Letter to the EditorImmunology Open Access | 10.1172/JCI160983
1Molecular Medicine, CEITEC Masaryk University, Brno, Czech Republic.
2Department of Internal Medicine, Hematology and Oncology, University Hospital Brno and Faculty of Medicine, Masaryk University, Brno, Czech Republic.
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Published July 15, 2022 - More info
PRAME is a prominent member of the cancer testis antigen family of proteins, which triggers autologous T cell–mediated immune responses. Integrative genomic analysis in diffuse large B cell lymphoma (DLBCL) uncovered recurrent and highly focal deletions of 22q11.22, including the PRAME gene, which were associated with poor outcome. PRAME-deleted tumors showed cytotoxic T cell immune escape and were associated with cold tumor microenvironments. In addition, PRAME downmodulation was strongly associated with somatic EZH2 Y641 mutations in DLBCL. In turn, PRC2-regulated genes were repressed in isogenic PRAME-KO lymphoma cell lines, and PRAME was found to directly interact with EZH2 as a negative regulator. EZH2 inhibition with EPZ-6438 abrogated these extrinsic and intrinsic effects, leading to PRAME expression and microenvironment restoration in vivo. Our data highlight multiple functions of PRAME during lymphomagenesis and provide a preclinical rationale for synergistic therapies combining epigenetic reprogramming with PRAME-targeted therapies.
Katsuyoshi Takata, Lauren C. Chong, Daisuke Ennishi, Tomohiro Aoki, Michael Yu Li, Avinash Thakur, Shannon Healy, Elena Viganò, Tao Dao, Daniel Kwon, Gerben Duns, Julie S. Nielsen, Susana Ben-Neriah, Ethan Tse, Stacy S. Hung, Merrill Boyle, Sung Soo Mun, Christopher M. Bourne, Bruce Woolcock, Adèle Telenius, Makoto Kishida, Shinya Rai, Allen W. Zhang, Ali Bashashati, Saeed Saberi, Gianluca D’Antonio, Brad H. Nelson, Sohrab P. Shah, Pamela A. Hoodless, Ari M. Melnick, Randy D. Gascoyne, Joseph M. Connors, David A. Scheinberg, Wendy Béguelin, David W. Scott, Christian Steidl
Katsuyoshi Takata, Christian Steidl
Takata et al. (1) reported that patients with diffuse large B cell lymphoma (DLBCL) relatively frequently (13% of patients) harbor a deletion at the 22q11.22 locus that involves the PRAME gene, and that PRAME loss is associated with poor outcomes and leads to cytotoxic T cell immune escape. The authors comment that “deletions...were located close to the Igλ gene.” I would like to bring to the attention of the authors and readers that the PRAME gene and neighboring ZNF280A, ZNF280B, and GGTLC2 genes are located between variable (V) subgenes for the immunoglobulin lambda (Igλ) light chain (Figure 1). The PRAME deletion is inevitable when a B lymphocyte (normal or malignant) rearranges the Igλ locus and utilizes one of the many V subgenes located more distantly from the J-C region. It is known that approximately 30% to 40% of B lymphocytes express Igλ (~60%–70% express Igκ, since this locus for the Ig light chain is rearranged before Igλ). Therefore, it is not surprising that the loss of PRAME has been previously noted in multiple B cell malignancies, especially chronic lymphocytic leukemia (2–4). Takata et al. (1) observed that patients with PRAME deletions more often have an Igλ rearrangement, but they also report cases of DLBCL with a PRAME deletion and rearranged Igκ. However, it is not clear if in such cases the Igκ rearrangement was productive and what the status of the Igλ locus was. A defective allelic exclusion process might lead to Igκ and Igλ expression in one B cell. PRAME deletion associates with prognosis in DLBCL (1), but it should be considered that such a deletion could also be viewed as a surrogate marker for the use of one of the distal Igλ V subgenes (Figure 1), and it is known that Igλ usage associates with prognosis and B cell receptor (BCR) pathway deregulation in B cell malignancies (5).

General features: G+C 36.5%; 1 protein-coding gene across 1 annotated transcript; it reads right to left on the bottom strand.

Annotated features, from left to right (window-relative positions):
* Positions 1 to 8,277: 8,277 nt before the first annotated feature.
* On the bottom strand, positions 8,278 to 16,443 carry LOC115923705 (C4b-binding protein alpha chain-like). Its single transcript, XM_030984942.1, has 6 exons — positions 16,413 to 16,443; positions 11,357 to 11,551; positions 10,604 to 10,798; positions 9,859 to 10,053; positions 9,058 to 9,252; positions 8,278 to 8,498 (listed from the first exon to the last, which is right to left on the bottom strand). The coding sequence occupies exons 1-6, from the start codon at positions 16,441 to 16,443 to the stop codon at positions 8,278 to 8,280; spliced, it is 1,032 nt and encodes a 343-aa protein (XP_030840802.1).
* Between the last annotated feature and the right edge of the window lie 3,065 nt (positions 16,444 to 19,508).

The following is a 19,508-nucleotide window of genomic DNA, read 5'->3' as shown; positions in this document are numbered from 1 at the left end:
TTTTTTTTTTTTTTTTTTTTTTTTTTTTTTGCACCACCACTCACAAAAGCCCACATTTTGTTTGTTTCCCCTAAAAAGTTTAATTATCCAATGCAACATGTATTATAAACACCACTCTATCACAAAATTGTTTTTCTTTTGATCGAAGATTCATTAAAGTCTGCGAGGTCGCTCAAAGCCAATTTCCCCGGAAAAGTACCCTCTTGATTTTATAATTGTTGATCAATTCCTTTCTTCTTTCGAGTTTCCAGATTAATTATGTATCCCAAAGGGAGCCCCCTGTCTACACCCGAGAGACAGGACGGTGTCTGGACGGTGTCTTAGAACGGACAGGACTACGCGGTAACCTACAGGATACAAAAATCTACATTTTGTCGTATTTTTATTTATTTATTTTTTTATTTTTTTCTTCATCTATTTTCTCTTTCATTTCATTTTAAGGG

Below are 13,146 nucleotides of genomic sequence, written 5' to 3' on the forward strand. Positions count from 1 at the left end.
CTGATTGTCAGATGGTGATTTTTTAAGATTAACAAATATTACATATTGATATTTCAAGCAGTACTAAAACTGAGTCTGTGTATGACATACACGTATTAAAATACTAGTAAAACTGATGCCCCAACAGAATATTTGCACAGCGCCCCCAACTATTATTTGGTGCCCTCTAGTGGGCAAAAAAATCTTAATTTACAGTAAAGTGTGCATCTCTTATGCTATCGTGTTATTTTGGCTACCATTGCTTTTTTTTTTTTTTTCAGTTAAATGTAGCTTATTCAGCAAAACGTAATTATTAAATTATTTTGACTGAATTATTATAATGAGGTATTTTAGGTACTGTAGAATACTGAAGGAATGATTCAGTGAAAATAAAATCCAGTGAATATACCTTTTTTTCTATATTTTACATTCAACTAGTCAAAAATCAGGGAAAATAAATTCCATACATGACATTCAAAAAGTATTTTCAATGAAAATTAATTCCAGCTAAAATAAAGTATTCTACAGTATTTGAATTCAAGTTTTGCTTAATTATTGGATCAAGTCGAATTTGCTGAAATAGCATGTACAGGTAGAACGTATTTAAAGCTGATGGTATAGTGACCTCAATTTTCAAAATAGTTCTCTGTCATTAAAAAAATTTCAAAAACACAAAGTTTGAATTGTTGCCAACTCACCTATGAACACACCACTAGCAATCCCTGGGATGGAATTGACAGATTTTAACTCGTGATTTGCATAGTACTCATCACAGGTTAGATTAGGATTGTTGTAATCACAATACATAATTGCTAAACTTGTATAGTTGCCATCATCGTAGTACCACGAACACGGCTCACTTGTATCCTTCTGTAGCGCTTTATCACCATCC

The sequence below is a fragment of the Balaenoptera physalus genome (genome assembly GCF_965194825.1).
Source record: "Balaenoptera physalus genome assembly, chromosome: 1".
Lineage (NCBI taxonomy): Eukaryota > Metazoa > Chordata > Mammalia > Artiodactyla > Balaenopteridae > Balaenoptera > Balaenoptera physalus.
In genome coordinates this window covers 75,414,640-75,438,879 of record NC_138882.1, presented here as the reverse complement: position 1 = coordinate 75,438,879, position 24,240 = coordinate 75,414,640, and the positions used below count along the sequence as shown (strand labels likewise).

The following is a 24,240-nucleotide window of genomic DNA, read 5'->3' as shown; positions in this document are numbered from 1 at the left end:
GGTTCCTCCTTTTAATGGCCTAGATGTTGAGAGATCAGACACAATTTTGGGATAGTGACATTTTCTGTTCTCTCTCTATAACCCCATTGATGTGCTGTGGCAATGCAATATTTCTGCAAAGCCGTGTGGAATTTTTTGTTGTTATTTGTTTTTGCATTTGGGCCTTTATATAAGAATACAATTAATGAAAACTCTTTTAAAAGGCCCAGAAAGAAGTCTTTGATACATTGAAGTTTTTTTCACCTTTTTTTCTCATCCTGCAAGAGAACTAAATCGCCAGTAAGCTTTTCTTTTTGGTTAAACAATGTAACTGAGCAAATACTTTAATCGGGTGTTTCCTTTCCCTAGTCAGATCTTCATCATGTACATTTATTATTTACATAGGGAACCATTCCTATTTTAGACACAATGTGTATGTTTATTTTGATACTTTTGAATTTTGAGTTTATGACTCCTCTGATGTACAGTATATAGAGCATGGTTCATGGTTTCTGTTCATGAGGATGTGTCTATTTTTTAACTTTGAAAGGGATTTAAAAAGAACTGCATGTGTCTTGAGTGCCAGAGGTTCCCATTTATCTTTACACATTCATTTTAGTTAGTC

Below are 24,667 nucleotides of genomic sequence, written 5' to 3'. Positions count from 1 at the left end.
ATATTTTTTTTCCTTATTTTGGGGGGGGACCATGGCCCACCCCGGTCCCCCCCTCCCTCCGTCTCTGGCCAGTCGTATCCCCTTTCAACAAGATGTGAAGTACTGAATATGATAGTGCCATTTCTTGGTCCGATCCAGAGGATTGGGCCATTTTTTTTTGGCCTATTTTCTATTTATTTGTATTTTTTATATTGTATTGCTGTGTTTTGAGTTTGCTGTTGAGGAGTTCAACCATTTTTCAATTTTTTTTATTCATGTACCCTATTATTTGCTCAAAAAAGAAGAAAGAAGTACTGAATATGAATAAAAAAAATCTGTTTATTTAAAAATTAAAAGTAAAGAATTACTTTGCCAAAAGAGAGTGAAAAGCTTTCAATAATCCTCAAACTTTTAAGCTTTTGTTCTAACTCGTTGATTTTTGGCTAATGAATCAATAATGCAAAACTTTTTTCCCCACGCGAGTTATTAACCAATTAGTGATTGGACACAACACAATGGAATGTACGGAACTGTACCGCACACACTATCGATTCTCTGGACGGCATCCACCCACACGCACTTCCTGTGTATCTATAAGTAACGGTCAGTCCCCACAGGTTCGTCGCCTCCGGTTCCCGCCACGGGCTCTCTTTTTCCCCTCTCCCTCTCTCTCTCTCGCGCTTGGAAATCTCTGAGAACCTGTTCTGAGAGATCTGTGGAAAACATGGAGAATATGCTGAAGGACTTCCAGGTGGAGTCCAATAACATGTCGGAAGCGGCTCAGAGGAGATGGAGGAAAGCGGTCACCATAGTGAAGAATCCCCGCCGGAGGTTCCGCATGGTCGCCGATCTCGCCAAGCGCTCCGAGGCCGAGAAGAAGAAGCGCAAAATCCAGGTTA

Schematic of the human Igλ locus organization and the location of the PRAME gene.
In summary, loss of PRAME is an expected phenomena in a portion of normal or malignant B cells with Igλ rearrangement. It remains puzzling why in evolution PRAME has been placed between Igλ subgenes and why its expression is activated in DLBCL.
Conflict of interest: The author has declared that no conflict of interest exists.
Address correspondence to: Marek Mraz, Associate Professor of Oncology, Central European Institute of Technology, Masaryk University, Kamenice 5, 625 00 Brno, Czech Republic. Phone: 420.549498143; Email: firstname.lastname@example.org.
Reference information: J Clin Invest. 2022;132(14):e160983. https://doi.org/10.1172/JCI160983.
See the related article at Tumor-associated antigen PRAME exhibits dualistic functions that are targetable in diffuse large B cell lymphoma .
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